do it.

Q: So
the reason why you did not file a case in court was because you did
not want to take side (sic) although you were the fiduciary?

A: Yes
but I advised them to do it.

Q: Why
did you not resign?

A: If
the co-owners saw that I was not doing a good job they should have
come to the court and have me remove (sic). So I think I
was doing a
good job because I was there since 1976.”

the share which she herself had got from the purchaser, the Appellant
was asked the following pertinent questions:-

Q: Are
you prepared to pay to heir (sic) Luce Pierre (the Respondent) the
percentage of your share in that money which was supposed
to go to

A: No

Q: Why?

A: Because
it was agreed that anybody (sic) wanted their money to be put in
their account, so may be I was lucky to have mine in my

Q: Am
I therefore correct to state that even personally you are not
prepared to pay, to surrender your share as fiduciary?

A: No.”

Appellant’s lack of diligence was further exposed in
cross-examination as follows:-

Q: Did
you know the names of the co-owners who were paid out of the proceeds
of the aborted sale?

A: I
did not.

Q: And
the amount of money they each received?

A: I
did not.”

[18] As
pointed out earlier, it turned out that the Appellant was the legal
guardian of Micole referred to in paragraph [14] above.
It is common
cause that Micole was one of the co-owners who were not paid their
shares. Yet the Appellant admitted that she did
not sue on Micole’s
behalf. She was asked:-

“Q: You
were not interested to do so?

A: It
is not a question of interest but I did not take it to court.”

Appellant’s attitude in this connection is hardly surprising in
view of the fact that there was, as pointed out earlier,
a clear
conflict of interest between herself and Micole. It is significant
for that matter, and this is indeed common cause, that
the Appellant
failed to respond to written queries from the co-owners who did not
receive their shares.

[19] It
will be noted that the Appellant’s witnesses, Charles Lucas and
Auguste Choppy did not advance her case. On the contrary,
evidence favoured the Respondent. Auguste Choppy was one of the
co-owners who did not receive their shares while Mr. Charles
was the attorney representing the purchaser. The latter confirmed
receiving the letter of instructions as to the mode of payment
Mrs. Twomey. His evidence is crucial. He was asked:-

Q: Was
there a pre-determined order which your clients were to make the

A: No.
Actually by that time my client had known who the Choppy’s
(the co-owners) were the hardest nuts to crack, I have indicated
to Ben. And it transpired that those who received the money first
were that class of Choppy.

Q: From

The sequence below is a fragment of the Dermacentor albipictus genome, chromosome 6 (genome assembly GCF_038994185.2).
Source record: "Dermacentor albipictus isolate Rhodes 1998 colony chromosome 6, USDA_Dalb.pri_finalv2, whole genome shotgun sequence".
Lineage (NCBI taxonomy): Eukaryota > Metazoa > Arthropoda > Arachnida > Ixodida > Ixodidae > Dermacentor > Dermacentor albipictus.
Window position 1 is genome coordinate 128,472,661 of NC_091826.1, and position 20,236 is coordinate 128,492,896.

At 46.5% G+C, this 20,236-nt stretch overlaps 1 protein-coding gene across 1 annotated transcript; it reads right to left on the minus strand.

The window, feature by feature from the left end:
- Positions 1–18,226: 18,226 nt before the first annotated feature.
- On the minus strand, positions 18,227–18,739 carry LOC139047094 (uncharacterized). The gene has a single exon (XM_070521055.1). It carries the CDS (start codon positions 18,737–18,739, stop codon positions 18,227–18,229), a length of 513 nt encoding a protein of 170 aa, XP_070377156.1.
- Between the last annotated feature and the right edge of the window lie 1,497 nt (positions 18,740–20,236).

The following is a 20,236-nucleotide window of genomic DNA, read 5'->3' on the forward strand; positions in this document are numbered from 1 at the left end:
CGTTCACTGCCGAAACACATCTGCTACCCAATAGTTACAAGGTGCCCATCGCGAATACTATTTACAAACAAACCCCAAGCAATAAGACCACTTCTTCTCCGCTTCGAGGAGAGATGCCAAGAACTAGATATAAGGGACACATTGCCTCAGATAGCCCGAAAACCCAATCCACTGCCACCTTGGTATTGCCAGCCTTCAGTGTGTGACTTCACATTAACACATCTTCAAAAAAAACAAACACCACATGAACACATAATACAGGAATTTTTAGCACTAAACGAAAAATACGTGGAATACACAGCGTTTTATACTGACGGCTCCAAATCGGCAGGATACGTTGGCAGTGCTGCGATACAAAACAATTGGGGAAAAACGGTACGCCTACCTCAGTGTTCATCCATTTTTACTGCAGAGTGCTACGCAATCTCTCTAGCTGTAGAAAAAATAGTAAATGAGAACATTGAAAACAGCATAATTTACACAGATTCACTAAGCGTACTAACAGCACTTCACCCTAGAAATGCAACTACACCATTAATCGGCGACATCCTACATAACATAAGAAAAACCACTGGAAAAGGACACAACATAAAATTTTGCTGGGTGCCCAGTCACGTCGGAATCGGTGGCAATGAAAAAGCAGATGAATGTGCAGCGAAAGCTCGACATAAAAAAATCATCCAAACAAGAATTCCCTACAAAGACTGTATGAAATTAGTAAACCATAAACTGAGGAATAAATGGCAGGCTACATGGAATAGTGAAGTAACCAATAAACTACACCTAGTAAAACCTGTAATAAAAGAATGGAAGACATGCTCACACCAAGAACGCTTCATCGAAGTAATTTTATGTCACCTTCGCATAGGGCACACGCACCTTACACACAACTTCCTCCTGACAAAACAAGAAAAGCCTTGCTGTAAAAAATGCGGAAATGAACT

your knowledge, did Mrs. Henry (the Appellant) have any input in the
order of the transfer?

A: No.
… She never had any physical control or any influence on the
Choppy’s that I dealt with.”

later he continued his testimony as follows:-

Mary (the Appellant) she hardly played any role in the process.”

evidence clearly shows that the Appellant had no control of the
situation contrary to her duty as the fiduciary. Worse still,
negligently allowed the “hardest nuts” Choppys to
dominate her.

[20] The
most damaging piece of evidence against the Appellant’s
defence, in my view, is the letter exhibit P4 from
, attorney for
the fiduciary. In other words he was Appellant’s own attorney.
That letter is dated 14 May 1996 and is addressed
to the co-owners.
It states in part:-

most heirs wanted moneys to be paid overseas, the executrix (the
Appellant) for practical purposes, had instructed that the individual
shares be paid directly to the heirs

this is clear proof that the instruction to the purchaser to pay
directly to the bank accounts in question came from the Appellant
herself. It is not insignificant for that matter that all those who
were paid lived overseas like the Appellant did.

[21] Although
the learned trial Judge does not say so in so many words, it is
apparent from his analysis of the case that after seeing
and hearing
the witnesses, he came to the conclusion that the Respondent was
testifying to the truth. He disbelieved the Appellant.
In this
connection the learned Judge said this:-

evidence in this case amply support (sic) the plaintiff’s
assertion that the defendant failed to administer the property
diligently and in a business-like manner. Her decision to leave the
depositing of the proceeds of the sale directly in the respective
accounts was an abdication of her duties as a fiduciary. Her
imprudence resulted in some co-owners being deprived of their
shares of the proceeds. Hence the defendant is liable to
pay to the plaintiff the share of the late Luce Pierre, which has
calculated at Rs.324,793.38. Had the paid co-owners been added
as defendants, this sum may have been made payable jointly and
as under Article 830, the Act done by the Fiduciary binds
the co-owners. However in the present circumstances, as there has
no proper exercise of her functions, she will be personally
liable. Judgment is therefore entered in favour of the plaintiff in
sum Rs.324,793.38 together with interest from 22nd
November 1995 and costs of action payable by the defendant.”

the learned trial Judge found as a fact that the Appellant’s
instructions to the purchaser enabled the latter
select the co-owners to be paid, leaving seven of them unpaid. Hence
the defendant
(now Appellant)
did not act diligently ….”

[22] In
my view, the findings of the learned Judge a quo as fully set out in
the preceding paragraph are fully justified on the facts.
I have
myself quoted extensively from the evidence to indicate the vast
material of evidence that supports the findings in question.

[23] In
the light of these facts, I have come to the inevitable conclusion
that the appeal cannot succeed. It is accordingly dismissed




concur: ………………………………



concur: …………………………………



at Victoria, Mahe this 20th day of May 2005